The Kenny Everett Video Show was by no means his first attempt to transfer his particular brand of quick-fire zany humour from radio to television, but it was beyond a doubt his most successful. Arguably Everett's sense of humour was so far advanced that for it to have the biggest impact on TV he actually had to wait for video technology to catch up with him! By 1978 it mercifully had, and Everett, in only the way that Everett could, grasped it with both hands, turned it inside out, upside down and on its head and used it in a way that no one had before to produce truly groundbreaking comedy of the highest order. Mainly the show centred round him, filmed in front of a bank of TV monitors with a minimal audience comprised of his own production crew who were encouraged to break their silence and laugh. Cuddly Ken with his irrepressible personality introduced an assortment of quick-fire sketches that predicted the attention deficit disorder mode of television by a good two decades, while still effortlessly managing to maintain a comedy quotient of the scatalogically bizarre highest order.

Together with co-writers Barry Cryer and Ray Cameron, Everett reinvented himself as the leather-clad greaser Sid Snot, the outrageously conceited womanising Frenchman Marcel Wave, the punk Gizzard Puke, the huge-handed gospel minister Brother Lee Love, Angry of Mayfair (seemingly a respectably dressed city gent who faced the camera to complain about all of societies ills until he turned to walk away -only to reveal that he was wearing knickers, stockings and suspenders), and the wonderfully named Cupid Stunt, a Dolly Parton caricature of similarly mountainous décolletage. Each show also featured Everett's buxom assistant Cleo Rocas (as Miss Whiplash) and the scantily dressed dance band Hot Gossip, who would girate their 'naughty bits' to a newly released pop song. Guest musical acts were also encouraged to join in the odd sketch or two. And sometimes groups unwittingly took part in his sketches, as in one of Everett's most celebrated video gags, in which he dressed up in a white suit, donned long-haired wigs, false teeth and an impossibly false suntan to play all three Bee Gees brothers. Interviewed by Everett, these 'Bee Gees' answered all his questions musically, with lines from their songs: Everett: "How do you sell so many records?" Bee Gees: "Cos were living in a world of fools..."

One character from his Capitol Radio show was transferred to television courtesy of the animators of Cosgrove Hall Productions. Captain Kremmen followed the same five-minute radio format in which the eponymous space captain, his busty cadet Carla, and the brilliant scientist Gitfinger (all voiced by Everett) fight to protect the Universe from the Krells (a type of evil alien blancmange). This was one cartoon that was definitely not for the kids. Carla: "Captain, can I use your dictaphone?" Kremmen: "No Carla, use your finger like everyone else!" The Kremmen episodes proved popular enough for Cosgrove Hall to produce Kremmen - The Movie, a half hour b-movie for cinema distribution in 1980.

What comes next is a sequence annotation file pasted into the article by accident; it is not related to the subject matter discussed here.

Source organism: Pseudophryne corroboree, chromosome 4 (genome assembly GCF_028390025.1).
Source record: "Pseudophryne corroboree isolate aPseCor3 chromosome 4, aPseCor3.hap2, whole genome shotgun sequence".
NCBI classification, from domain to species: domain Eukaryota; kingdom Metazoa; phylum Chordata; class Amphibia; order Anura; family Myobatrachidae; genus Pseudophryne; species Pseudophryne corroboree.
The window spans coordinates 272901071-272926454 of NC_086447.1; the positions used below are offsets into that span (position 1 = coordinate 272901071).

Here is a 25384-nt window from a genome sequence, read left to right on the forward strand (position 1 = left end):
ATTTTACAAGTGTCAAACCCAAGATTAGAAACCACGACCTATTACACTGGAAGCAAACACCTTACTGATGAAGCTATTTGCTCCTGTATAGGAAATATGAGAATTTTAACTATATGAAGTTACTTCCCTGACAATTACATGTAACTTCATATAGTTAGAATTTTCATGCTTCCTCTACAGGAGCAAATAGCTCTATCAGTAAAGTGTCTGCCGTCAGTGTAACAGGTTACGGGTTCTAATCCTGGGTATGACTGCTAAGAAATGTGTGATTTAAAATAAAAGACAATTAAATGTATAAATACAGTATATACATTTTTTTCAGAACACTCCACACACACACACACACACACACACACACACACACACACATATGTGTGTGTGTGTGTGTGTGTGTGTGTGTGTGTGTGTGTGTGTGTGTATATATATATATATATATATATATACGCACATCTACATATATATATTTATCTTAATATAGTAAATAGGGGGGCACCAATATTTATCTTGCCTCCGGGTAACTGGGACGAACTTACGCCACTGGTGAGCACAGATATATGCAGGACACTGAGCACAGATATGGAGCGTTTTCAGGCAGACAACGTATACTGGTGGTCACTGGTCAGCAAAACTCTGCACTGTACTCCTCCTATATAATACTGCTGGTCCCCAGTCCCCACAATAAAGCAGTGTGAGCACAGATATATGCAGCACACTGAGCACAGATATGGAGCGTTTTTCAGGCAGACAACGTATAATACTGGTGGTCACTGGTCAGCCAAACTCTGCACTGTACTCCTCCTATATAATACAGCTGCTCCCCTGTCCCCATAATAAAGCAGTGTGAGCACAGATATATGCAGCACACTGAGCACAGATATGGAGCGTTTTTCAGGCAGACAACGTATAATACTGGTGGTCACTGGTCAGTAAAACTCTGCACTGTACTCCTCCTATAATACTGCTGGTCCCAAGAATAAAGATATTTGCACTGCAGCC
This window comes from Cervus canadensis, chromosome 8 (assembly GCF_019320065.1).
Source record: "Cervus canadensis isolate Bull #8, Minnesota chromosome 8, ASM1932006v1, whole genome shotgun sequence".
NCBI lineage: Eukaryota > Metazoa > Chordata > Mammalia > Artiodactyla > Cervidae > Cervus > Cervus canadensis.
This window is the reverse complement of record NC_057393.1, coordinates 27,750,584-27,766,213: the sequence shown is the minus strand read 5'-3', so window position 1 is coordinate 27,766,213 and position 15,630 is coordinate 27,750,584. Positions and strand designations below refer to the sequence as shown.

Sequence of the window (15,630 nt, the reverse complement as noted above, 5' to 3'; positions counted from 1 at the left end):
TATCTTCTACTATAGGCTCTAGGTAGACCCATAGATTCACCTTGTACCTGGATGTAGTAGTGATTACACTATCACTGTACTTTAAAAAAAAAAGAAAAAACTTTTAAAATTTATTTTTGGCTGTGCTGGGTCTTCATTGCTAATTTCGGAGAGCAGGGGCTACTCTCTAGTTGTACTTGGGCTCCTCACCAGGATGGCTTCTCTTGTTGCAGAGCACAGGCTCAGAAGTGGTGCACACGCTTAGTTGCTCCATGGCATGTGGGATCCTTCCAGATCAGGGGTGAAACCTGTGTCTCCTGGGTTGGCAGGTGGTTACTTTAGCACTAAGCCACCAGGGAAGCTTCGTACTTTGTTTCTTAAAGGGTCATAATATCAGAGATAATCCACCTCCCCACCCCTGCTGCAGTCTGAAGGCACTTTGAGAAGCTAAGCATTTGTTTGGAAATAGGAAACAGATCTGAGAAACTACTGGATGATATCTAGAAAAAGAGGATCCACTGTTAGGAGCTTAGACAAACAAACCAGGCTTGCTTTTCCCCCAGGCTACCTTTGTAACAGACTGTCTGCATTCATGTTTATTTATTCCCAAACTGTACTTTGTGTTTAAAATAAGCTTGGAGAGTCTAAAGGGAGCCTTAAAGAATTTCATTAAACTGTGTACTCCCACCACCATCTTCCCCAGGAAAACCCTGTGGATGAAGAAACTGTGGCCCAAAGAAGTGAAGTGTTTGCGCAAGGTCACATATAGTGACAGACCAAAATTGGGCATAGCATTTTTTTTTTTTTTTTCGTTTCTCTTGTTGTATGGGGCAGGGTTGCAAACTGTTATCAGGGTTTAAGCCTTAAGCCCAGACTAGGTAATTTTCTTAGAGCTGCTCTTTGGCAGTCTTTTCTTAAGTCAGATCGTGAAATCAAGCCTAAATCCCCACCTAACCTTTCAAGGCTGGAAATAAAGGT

Viewers at the time could opt to either love it or loathe it, but never remain indifferent to it. It raised the moralistic hackles of the clean-up TV brigade but won a BAFTA for Best Light Entertainment Series in 1979. Gaudy, anarchic, irreverent, or just plain hilarious, the Kenny Everett Video Show reflected the very core personality of the man himself. It was all at once ahead of its time and yet very much a part of its time. It was paradoxical and it was constantly was also very, very...VERY funny, which at the end of the day, was exactly what Kenny himself wanted it to be, and it was all done "in the best possible taste!"

Friday, 29 April 2011

The Third Man: 1949

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Many people consider The Third Man (1949) the Greatest British Film Ever Made, though its Britishness is complicated. It's one of the few British films that deserves to stand alongside the great classics of international cinema. It's a reminder that British cinema flourished in the years immediately after World War II. Never before or since has there been such a glut of high-quality, commercially successful movies produced in this country. Between 1944 and 1949, British-made films included Henry V (1944), Brief Encounter (1945), A Matter of Life and Death, Great Expectations (both 1946), Brighton Rock (1947), The Red Shoes, Hamlet,Oliver Twist, The Fallen Idol (all 1948) and Kind Hearts and Coronets(1949). This was the UK's one and only cinematic 'golden age'.